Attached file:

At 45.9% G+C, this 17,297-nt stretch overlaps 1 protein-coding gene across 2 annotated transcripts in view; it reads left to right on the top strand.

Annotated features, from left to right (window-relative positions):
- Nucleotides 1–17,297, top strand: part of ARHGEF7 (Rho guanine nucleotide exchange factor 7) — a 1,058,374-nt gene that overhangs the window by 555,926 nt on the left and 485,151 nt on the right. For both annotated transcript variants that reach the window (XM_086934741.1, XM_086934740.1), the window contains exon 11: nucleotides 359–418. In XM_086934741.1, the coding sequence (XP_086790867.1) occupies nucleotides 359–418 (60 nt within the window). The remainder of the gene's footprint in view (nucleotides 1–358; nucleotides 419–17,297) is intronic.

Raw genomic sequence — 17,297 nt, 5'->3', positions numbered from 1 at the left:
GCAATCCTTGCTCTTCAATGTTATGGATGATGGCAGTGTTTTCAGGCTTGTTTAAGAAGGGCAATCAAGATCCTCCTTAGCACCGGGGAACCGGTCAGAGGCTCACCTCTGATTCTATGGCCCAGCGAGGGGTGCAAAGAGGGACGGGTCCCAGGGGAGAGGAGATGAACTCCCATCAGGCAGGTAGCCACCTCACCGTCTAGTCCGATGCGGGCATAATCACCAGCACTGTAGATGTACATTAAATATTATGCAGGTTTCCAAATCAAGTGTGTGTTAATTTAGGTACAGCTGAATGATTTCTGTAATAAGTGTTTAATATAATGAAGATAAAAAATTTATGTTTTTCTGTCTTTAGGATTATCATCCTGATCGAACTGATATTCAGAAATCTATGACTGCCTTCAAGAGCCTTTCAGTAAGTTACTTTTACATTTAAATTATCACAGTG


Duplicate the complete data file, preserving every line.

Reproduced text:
At 45.9% G+C, this 17,297-nt stretch overlaps 1 protein-coding gene across 2 annotated transcripts in view; it reads left to right on the top strand.

Annotated features, from left to right (window-relative positions):
- Nucleotides 1–17,297, top strand: part of ARHGEF7 (Rho guanine nucleotide exchange factor 7) — a 1,058,374-nt gene that overhangs the window by 555,926 nt on the left and 485,151 nt on the right. For both annotated transcript variants that reach the window (XM_086934741.1, XM_086934740.1), the window contains exon 11: nucleotides 359–418. In XM_086934741.1, the coding sequence (XP_086790867.1) occupies nucleotides 359–418 (60 nt within the window). The remainder of the gene's footprint in view (nucleotides 1–358; nucleotides 419–17,297) is intronic.

Raw genomic sequence — 17,297 nt, 5'->3', positions numbered from 1 at the left:
GCAATCCTTGCTCTTCAATGTTATGGATGATGGCAGTGTTTTCAGGCTTGTTTAAGAAGGGCAATCAAGATCCTCCTTAGCACCGGGGAACCGGTCAGAGGCTCACCTCTGATTCTATGGCCCAGCGAGGGGTGCAAAGAGGGACGGGTCCCAGGGGAGAGGAGATGAACTCCCATCAGGCAGGTAGCCACCTCACCGTCTAGTCCGATGCGGGCATAATCACCAGCACTGTAGATGTACATTAAATATTATGCAGGTTTCCAAATCAAGTGTGTGTTAATTTAGGTACAGCTGAATGATTTCTGTAATAAGTGTTTAATATAATGAAGATAAAAAATTTATGTTTTTCTGTCTTTAGGATTATCATCCTGATCGAACTGATATTCAGAAATCTATGACTGCCTTCAAGAGCCTTTCAGTAAGTTACTTTTACATTTAAATTATCACAGTG